Today, there is more reason than ever to recite Seliḥot. Now that God has had mercy on us and has begun to redeem us by gathering in the exiles and allowing us to settle Eretz Yisrael, we should be more inspired to repent. We must beg God to continue to have mercy upon us; to gather in the exiles, and settle them in the land that He granted to our ancestors and to us; to facilitate our repentance, which will draw us nearer to Him; to help us become greater Torah scholars and sanctify ourselves through mitzva observance; and to allow us to rebuild the Temple, illuminating the entire world with the light of His faith and His Torah.
When the Jews returned from Babylonia with Ezra, they had serious spiritual problems, similar to those we are experiencing today. Through repentance, though, they merited to build the Second Temple. The Book of Ezra makes this clear. Ezra left Babylonia for Eretz Yisrael only to discover that many Jewish men, including officials and dignitaries, had married non-Jewish women. In Ezra’s own words:
When I heard this, I rent my garment and robe, I tore hair out of my head and beard, and I sat desolate. Around me gathered all who were concerned over the words of the God of Israel because of the returning exiles’ trespass, while I sat desolate until the evening offering. At the time of the evening offering, I ended my self-affliction; still in my torn garment and robe, I got down on my knees and spread out my hands to the Lord my God, and said, “O my God, I am too ashamed and mortified to lift my face to You, O my God, for our iniquities are overwhelming and our guilt has grown high as heaven. From the time of our fathers to this very day, we have been deep in guilt. Because of our iniquities, we, our kings, and our priests have been handed over to foreign kings, to the sword, to captivity, to pillage, and to humiliation, as is now the case. But now, for a short while, there has been a reprieve from the Lord our God, Who has granted us a surviving remnant and given us a stake in His holy place; our God has restored the luster to our eyes and furnished us with a little sustenance in our bondage. For bondsmen we are, though even in our bondage God has not forsaken us, but has disposed the kings of Persia favorably toward us, to furnish us with sustenance and to raise again the House of our God, repairing its ruins and giving us a hold in Judah and Jerusalem. Now, what can we say in the face of this, O our God, for we have forsaken Your commandments…. After all that has happened to us because of our evil deeds and our deep guilt – though You, our God, have been forbearing, [punishing us] less than our iniquity [deserves] in that You have granted us such a remnant as this – shall we once again violate Your commandments by intermarrying with these people who follow such abhorrent practices? Will You not rage against us till we are destroyed without remnant or survivor? O Lord, God of Israel, You are benevolent, for we have survived as a remnant, as is now the case. We stand before You in all our guilt, for we cannot face You because of this.” (Ezra 9:3-15)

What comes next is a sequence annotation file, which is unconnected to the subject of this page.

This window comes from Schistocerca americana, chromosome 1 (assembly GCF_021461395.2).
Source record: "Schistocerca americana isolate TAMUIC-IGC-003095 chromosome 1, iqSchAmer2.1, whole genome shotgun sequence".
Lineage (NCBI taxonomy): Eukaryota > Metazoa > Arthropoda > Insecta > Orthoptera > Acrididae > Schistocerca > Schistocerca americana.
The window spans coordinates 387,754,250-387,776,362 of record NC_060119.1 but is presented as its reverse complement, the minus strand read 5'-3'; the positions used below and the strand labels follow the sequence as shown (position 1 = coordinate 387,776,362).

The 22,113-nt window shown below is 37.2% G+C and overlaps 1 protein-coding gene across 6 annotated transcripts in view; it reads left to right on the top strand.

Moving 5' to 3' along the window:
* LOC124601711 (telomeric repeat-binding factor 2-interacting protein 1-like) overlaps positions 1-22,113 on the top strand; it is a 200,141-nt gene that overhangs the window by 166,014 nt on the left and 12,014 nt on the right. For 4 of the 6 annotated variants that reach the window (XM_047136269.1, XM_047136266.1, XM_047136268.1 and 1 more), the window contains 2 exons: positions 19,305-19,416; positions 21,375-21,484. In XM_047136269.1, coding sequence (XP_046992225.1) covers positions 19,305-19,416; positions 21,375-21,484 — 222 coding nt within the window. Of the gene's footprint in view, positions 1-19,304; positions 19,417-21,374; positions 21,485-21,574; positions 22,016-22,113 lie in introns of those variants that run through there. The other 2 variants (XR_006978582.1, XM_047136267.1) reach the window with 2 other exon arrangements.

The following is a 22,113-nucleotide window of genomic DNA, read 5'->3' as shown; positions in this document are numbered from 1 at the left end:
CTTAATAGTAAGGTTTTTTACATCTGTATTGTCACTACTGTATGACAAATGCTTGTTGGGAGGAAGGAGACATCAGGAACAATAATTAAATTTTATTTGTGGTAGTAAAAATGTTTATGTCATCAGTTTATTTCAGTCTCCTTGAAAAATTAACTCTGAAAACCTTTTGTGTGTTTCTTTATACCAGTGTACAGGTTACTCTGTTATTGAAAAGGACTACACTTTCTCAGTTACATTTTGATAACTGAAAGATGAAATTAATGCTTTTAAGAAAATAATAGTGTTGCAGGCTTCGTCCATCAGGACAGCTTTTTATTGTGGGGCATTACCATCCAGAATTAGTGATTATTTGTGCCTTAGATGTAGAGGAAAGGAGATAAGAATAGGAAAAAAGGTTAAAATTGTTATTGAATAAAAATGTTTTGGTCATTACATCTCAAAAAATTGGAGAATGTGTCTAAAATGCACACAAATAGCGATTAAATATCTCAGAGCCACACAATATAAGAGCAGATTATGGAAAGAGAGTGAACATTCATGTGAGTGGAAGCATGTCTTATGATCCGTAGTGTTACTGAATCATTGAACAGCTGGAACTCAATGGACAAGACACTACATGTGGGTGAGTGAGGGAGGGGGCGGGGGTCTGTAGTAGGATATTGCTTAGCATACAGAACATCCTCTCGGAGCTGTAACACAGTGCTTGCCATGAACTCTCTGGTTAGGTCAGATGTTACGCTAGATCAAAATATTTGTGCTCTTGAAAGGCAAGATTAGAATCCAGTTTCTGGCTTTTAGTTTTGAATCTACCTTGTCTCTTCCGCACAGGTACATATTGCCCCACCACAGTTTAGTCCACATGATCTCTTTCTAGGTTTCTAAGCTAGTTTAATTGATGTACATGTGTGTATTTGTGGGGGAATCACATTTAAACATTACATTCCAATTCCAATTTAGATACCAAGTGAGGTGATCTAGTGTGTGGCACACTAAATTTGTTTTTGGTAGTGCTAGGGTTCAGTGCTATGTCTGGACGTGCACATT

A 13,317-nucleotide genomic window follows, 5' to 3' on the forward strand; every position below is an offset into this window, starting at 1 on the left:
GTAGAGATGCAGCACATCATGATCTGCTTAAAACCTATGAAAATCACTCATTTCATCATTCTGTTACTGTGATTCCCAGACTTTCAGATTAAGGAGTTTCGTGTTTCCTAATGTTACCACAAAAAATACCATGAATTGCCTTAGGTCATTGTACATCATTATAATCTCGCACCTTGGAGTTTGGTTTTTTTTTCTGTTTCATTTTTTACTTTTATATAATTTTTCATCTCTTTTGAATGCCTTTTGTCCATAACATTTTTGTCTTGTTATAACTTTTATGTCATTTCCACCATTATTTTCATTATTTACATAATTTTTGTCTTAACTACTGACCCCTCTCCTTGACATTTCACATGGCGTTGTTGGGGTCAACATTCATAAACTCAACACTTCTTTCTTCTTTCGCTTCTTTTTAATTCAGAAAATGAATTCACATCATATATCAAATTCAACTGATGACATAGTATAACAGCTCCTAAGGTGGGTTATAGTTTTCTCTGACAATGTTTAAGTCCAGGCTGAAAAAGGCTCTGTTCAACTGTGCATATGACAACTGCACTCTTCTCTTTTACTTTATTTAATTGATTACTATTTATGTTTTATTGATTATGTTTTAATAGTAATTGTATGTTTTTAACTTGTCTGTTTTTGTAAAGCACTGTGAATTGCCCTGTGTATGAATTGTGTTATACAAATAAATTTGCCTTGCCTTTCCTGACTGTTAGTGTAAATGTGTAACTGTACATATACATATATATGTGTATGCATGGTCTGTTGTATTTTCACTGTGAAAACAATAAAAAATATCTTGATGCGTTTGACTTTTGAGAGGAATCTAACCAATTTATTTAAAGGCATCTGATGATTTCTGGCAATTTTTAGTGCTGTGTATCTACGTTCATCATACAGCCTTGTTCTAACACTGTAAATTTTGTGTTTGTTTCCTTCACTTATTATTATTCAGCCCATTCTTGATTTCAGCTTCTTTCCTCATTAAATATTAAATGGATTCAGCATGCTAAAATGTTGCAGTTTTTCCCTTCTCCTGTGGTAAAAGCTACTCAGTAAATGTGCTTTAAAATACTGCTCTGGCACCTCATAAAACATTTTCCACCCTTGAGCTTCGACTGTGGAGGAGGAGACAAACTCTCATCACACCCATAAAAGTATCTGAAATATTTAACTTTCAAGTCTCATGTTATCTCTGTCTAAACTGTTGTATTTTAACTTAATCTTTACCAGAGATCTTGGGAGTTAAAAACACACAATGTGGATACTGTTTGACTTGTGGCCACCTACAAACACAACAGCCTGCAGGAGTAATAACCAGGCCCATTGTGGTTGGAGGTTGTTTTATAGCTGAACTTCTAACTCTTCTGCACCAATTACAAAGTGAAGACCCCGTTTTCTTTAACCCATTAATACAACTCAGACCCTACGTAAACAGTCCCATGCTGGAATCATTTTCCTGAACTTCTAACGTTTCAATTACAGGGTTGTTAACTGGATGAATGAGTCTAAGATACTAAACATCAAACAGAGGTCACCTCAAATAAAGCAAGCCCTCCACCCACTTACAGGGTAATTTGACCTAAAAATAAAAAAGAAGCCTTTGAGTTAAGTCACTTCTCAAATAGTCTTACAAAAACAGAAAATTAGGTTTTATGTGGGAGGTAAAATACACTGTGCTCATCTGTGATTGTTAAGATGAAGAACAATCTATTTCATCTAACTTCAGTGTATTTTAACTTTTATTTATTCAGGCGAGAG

Ezra’s anguish, fasting, and prayers awakened the nation to repentance, as we read, “While Ezra was praying and making confession, weeping and prostrating himself before the House of God, a very great crowd of Israelites gathered about him, men, women, and children; the people were weeping bitterly.” They accepted God’s covenant, and the men agreed not to remain with the women and children who were unwilling to convert. “So Ezra at once put the officers of the priests and the Levites and all Israel under oath to act accordingly, and they took the oath” (ibid. 10:1-5). Nevertheless, since many Jews did not repent, and many did not come to Eretz Yisrael but remained in Babylon, the presence of the Shekhina was not as strong in the time of the Second Temple as in the First, and ultimately the Second Temple, too, was destroyed on account of our sins.
Certain passages in Seliḥot are appropriate for a period of exile, which makes it difficult for some people to identify with their content nowadays. Some are even worried that there is an element of falsehood in reciting such Seliḥot. However, if we see the Jewish people as a nation that transcends history, with each and every one of us linked to all Jews in all times and all places, we can recite even these exilic selections and identify deeply with them. For we identify with our ancestors who lived in exile and suffered such horrible tribulations and degradations that they almost lost hope. We identify with the Jews who experienced anti-religious persecution by Muslims and Christians, and who were tortured and martyred during the Crusades, the Inquisition, and the Chmielnicki Massacres. Most recently and most devastating of all, we identify with the victims of the terrible Holocaust which took place less than eighty years ago. How can we be so complacent as to say that the supplications of the Seliḥot are no longer appropriate, when there are still survivors among us who endured the ghettos and the concentration camps, and the world is still filled with monsters who openly proclaim that they hope to continue the work of the Nazis? In light of all this, we can still recite the Seliḥot and identify deeply with them.